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RS-232 interface


RS232 is a serial interface. It can be found in many different applications where the most common ones are modems and Personal Computers.

25 pin D-SUB male
25 pin D-SUB male connector  at the DTE (Computer)

RS-232 is simple, universal, well understood and supported. It was introduced in 1962, and despite rumors for its early demise, has remained widely used through the industry.

The RS232 signals are represented by voltage levels with respect to a system common (power / logic ground). The "idle" state (MARK) has the signal level negative with respect to common, and the "active" state (SPACE) has the signal level positive with respect to common. RS232 has numerous handshaking lines (primarily used with modems), and also specifies a communications protocol.

The RS-232 interface presupposes a common ground between the DTE and DCE. This is a reasonable assumption when a short cable connects the DTE to the DCE, but with longer lines and connections between devices that may be on different electrical busses with different grounds, this may not be true. RS232 data is bi-polar. +3 to +12 volts indicates an "ON or 0-state (SPACE) condition" while A -3 to -12 volts indicates an "OFF" 1-state (MARK) condition. Modern computer equipment ignores the negative level and accepts a zero voltage level as the "OFF" state. In fact, the "ON" state may be achieved with lesser positive potential. This means circuits powered by 5 VDC are capable of driving RS232 circuits directly, however, the overall range that the RS232 signal may be transmitted/received may be dramatically reduced. The output signal level usually swings between +12V and -12V. The "dead area" between +3v and -3v is designed to absorb line noise. In the various RS-232-like definitions this dead area may vary. For instance, the definition for V.10 has a dead area from +0.3v to -0.3v. Many receivers designed for RS-232 are sensitive to differentials of 1v or less.

Pin Name ITU-T Dir Description
1GND101---Shield Ground
2TXD103-->Transmit Data
3RXD104<--Receive Data
4RTS105-->Request to Send
5CTS106<--Clear to Send
6DSR107<--Data Set Ready
7GND102---System Ground
8CD109<--Carrier Detect
11STF126-->Select Transmit Channel
12S.CD?<--Secondary Carrier Detect
13S.CTS?<--Secondary Clear to Send
14S.TXD?-->Secondary Transmit Data
15TCK114<--Transmission Signal Element Timing
16S.RXD?<--Secondary Receive Data
17RCK115<--Receiver Signal Element Timing
18LL141-->Local Loop Control
19S.RTS?-->Secondary Request to Send
20DTR108-->Data Terminal Ready
21RL140-->Remote Loop Control
22RI125<--Ring Indicator
23DSR111-->Data Signal Rate Selector
24XCK113-->Transmit Signal Element Timing
25TI142<--Test Indicator

Data is transmitted and received on pins 2 and 3 respectively. Data Set Ready (DSR) is an indication from the Data Set (i.e., the modem or DSU/CSU) that it is on. Similarly, DTR indicates to the Data Set that the DTE is on. Data Carrier Detect (DCD) indicates that a good carrier is being received from the remote modem.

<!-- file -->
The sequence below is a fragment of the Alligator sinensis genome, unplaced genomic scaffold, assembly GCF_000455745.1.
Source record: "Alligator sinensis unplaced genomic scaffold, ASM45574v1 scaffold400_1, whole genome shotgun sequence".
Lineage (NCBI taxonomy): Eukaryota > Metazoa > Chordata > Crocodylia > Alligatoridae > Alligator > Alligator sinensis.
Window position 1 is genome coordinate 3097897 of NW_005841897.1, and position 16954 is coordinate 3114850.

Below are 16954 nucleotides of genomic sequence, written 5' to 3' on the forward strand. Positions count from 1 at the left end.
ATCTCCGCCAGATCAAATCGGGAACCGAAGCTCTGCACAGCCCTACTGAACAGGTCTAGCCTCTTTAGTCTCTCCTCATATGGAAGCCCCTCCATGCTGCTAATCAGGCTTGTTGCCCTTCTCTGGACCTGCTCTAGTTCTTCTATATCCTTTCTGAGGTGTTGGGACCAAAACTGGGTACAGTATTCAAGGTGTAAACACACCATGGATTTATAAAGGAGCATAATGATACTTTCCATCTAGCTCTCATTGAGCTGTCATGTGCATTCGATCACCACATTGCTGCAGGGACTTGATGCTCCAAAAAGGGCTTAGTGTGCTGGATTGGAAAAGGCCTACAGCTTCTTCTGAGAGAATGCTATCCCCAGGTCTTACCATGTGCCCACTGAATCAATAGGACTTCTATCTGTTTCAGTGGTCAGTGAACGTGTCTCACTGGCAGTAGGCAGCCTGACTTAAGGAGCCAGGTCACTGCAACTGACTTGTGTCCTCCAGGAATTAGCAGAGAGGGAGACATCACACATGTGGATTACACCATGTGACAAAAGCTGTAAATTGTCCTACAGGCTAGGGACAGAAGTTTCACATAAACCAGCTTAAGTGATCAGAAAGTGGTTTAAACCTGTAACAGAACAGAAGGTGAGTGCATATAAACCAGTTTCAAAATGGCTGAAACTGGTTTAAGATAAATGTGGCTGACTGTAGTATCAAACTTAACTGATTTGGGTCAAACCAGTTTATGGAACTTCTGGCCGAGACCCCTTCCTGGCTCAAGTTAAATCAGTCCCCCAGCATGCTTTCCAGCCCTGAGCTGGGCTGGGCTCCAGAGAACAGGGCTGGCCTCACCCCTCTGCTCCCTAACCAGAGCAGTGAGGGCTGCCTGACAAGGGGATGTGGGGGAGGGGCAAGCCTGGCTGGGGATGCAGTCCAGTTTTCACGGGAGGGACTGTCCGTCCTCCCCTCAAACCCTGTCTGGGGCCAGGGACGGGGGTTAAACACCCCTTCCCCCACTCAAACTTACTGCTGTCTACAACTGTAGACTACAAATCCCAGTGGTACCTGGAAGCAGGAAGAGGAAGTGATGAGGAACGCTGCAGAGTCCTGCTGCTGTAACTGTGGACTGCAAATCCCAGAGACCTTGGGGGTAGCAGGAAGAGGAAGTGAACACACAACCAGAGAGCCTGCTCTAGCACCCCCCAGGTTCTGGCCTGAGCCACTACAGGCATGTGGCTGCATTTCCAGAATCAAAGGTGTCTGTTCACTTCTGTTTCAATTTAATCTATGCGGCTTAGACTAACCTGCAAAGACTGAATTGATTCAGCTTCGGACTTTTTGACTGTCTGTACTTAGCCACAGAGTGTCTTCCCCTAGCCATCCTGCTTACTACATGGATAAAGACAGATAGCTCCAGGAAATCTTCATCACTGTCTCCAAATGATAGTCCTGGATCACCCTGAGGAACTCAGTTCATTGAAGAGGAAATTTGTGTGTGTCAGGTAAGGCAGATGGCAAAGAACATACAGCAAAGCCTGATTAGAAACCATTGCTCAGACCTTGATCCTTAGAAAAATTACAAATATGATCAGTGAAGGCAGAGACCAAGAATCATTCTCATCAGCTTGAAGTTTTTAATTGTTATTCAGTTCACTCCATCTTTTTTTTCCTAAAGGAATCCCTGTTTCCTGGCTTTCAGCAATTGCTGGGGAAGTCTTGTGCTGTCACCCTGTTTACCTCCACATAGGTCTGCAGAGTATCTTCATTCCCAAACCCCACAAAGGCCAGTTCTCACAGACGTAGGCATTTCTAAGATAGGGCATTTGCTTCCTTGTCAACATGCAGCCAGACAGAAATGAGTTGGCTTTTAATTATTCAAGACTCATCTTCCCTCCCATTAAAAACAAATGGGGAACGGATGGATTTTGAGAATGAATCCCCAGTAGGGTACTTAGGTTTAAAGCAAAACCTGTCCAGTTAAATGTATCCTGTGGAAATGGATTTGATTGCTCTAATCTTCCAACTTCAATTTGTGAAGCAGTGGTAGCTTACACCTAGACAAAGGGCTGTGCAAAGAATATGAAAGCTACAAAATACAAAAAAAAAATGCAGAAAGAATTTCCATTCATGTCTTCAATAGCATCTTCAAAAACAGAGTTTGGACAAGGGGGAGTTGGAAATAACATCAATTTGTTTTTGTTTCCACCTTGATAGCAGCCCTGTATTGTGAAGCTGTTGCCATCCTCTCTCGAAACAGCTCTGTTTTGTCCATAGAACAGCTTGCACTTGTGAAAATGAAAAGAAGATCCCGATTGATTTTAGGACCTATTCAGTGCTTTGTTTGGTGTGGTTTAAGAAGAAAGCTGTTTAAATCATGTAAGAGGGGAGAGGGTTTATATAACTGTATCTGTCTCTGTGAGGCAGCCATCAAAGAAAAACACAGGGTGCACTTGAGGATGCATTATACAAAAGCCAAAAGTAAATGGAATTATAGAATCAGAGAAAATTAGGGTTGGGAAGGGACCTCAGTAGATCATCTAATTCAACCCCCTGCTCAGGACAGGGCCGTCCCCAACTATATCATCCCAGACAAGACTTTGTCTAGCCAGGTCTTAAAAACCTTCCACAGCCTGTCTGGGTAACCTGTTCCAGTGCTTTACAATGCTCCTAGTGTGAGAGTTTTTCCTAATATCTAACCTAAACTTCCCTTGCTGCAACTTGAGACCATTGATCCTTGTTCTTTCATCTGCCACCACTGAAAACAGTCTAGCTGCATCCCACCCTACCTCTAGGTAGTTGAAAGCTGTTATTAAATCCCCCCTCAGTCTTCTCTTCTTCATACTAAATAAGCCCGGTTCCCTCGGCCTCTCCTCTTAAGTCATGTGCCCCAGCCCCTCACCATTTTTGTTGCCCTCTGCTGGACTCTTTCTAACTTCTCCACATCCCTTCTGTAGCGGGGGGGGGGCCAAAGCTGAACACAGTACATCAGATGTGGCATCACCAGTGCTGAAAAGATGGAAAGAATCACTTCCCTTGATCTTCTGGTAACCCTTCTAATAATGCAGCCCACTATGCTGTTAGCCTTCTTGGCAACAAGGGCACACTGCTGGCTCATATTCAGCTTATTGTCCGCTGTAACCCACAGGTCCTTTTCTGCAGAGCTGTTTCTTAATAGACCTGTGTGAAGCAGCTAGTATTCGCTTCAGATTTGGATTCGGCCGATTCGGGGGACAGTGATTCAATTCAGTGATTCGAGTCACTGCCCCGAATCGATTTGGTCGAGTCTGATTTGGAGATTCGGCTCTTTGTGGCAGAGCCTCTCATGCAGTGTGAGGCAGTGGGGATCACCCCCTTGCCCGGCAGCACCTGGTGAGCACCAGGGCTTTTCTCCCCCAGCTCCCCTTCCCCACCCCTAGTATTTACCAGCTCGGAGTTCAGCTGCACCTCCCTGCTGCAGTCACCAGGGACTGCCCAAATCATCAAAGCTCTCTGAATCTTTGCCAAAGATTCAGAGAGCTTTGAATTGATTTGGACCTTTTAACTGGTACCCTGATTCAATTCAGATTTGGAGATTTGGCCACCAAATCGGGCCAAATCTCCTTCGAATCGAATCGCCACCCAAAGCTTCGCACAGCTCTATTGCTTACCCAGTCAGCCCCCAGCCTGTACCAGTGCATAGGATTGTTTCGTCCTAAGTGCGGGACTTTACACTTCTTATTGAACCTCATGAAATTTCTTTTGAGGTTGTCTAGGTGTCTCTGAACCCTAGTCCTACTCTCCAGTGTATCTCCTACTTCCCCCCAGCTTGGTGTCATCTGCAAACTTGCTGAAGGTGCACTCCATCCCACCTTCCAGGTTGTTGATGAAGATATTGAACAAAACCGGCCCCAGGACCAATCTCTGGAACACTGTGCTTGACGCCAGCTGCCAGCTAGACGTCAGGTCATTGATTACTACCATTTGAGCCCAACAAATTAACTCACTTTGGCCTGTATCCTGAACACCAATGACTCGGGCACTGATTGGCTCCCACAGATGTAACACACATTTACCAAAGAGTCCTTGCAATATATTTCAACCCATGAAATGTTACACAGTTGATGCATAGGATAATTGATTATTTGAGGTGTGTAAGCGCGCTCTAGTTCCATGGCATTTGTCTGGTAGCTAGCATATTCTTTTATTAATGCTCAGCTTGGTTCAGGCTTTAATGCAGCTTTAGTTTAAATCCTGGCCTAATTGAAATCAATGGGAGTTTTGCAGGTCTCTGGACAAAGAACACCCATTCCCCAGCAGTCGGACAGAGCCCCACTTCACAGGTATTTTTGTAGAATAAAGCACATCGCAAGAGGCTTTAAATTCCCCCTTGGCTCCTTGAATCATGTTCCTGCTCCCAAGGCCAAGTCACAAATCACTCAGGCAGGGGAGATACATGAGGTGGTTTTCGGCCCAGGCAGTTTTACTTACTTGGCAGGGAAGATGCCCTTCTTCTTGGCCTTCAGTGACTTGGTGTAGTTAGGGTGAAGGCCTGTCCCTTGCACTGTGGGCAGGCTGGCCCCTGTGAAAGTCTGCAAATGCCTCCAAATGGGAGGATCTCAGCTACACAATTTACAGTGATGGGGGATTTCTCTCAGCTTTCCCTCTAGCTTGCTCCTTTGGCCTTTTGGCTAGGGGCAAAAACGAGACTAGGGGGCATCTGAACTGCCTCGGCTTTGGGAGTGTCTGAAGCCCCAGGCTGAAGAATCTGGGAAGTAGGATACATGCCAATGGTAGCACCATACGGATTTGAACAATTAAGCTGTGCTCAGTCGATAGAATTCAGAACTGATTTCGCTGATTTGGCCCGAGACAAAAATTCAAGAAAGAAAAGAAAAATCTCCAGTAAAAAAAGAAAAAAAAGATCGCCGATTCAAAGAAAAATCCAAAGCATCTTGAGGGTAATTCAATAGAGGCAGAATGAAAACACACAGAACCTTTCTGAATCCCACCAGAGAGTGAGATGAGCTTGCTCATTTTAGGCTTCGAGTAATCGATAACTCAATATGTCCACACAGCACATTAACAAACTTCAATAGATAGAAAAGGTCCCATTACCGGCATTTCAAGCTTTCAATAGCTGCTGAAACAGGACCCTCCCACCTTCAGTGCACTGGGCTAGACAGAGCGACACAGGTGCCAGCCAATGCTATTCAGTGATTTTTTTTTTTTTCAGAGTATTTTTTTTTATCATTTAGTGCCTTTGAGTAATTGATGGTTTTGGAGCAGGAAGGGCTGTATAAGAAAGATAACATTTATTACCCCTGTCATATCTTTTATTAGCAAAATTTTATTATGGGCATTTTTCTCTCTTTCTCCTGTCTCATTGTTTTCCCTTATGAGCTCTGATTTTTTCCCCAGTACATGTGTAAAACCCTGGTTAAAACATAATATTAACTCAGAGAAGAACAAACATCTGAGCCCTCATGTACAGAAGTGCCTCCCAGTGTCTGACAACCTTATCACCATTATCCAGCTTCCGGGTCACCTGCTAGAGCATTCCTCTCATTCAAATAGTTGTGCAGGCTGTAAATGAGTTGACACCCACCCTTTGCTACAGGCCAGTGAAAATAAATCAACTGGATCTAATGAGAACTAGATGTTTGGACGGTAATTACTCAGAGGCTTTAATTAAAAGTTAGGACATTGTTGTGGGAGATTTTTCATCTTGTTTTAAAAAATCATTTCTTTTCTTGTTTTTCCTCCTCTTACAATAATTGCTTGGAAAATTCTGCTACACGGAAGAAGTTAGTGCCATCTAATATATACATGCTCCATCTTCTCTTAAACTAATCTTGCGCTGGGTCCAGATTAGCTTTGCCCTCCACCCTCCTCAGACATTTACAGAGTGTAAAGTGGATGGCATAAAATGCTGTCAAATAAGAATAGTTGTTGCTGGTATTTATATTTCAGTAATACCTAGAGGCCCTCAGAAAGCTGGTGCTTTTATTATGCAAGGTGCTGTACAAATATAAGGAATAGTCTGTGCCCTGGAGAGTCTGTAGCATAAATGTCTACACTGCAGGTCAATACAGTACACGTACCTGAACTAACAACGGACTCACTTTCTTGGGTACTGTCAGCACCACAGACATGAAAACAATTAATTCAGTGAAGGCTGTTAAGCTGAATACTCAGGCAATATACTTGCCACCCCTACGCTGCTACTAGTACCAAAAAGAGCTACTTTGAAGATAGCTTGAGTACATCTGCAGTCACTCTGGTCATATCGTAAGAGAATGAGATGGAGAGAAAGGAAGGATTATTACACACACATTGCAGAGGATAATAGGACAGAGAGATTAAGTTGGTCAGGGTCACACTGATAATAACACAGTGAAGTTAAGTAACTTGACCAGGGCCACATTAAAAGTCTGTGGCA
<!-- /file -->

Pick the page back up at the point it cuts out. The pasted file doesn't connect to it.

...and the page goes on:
Pins 4 RTS (Request To Send - from the transmitting computer) and 5 CTS (Clear To Send - from the Data set) are used to control. In most Asynchronous situations, RTS and CTS are constantly on throughout the communication session. However where the DTE is connected to a multipoint line, RTS is used to turn carrier on the modem on and off. On a multipoint line, it"s imperative that only one station is transmitting at a time (because they share the return phone pair). When a station wants to transmit, it raises RTS. The modem turns on carrier, typically waits a few milliseconds for carrier to stabilize, and then raises CTS. The DTE transmits when it sees CTS up. When the station has finished its transmission, it drops RTS and the modem drops CTS and carrier together.

Clock signals (pins 15, 17, & 24) are only used for synchronous communications. The modem or DSU extracts the clock from the data stream and provides a steady clock signal to the DTE. Note that the transmit and receive clock signals do not have to be the same, or even at the same baud rate.

Some specs

Mode of OperationSINGLE
Total Number of Drivers and Receivers on One Line1 DRIVER
Maximum Cable Length50 FT.
Maximum Data Rate20kb/s
Maximum Driver Output Voltage+/-25V
Driver Output Signal Level (Loaded Min.)Loaded+/-5V to +/-15V
Driver Output Signal Level (Unloaded Max)Unloaded+/-25V
Driver Load Impedance (Ohms)3k to 7k
Max. Driver Current in High Z StatePower OnN/A
Max. Driver Current in High Z StatePower Off+/-6mA @ +/-2v
Slew Rate (Max.)30V/uS
Receiver Input Voltage Range+/-15V
Receiver Input Sensitivity+/-3V
Receiver Input Resistance (Ohms)3k to 7k

Note: Direction is DTE (Computer) relative DCE (Modem).
Note: Do not connect SHIELD(1) to GND(7).

25 pin D-SUB female
25 pin D-SUB female connector  at the DCE (Modem)

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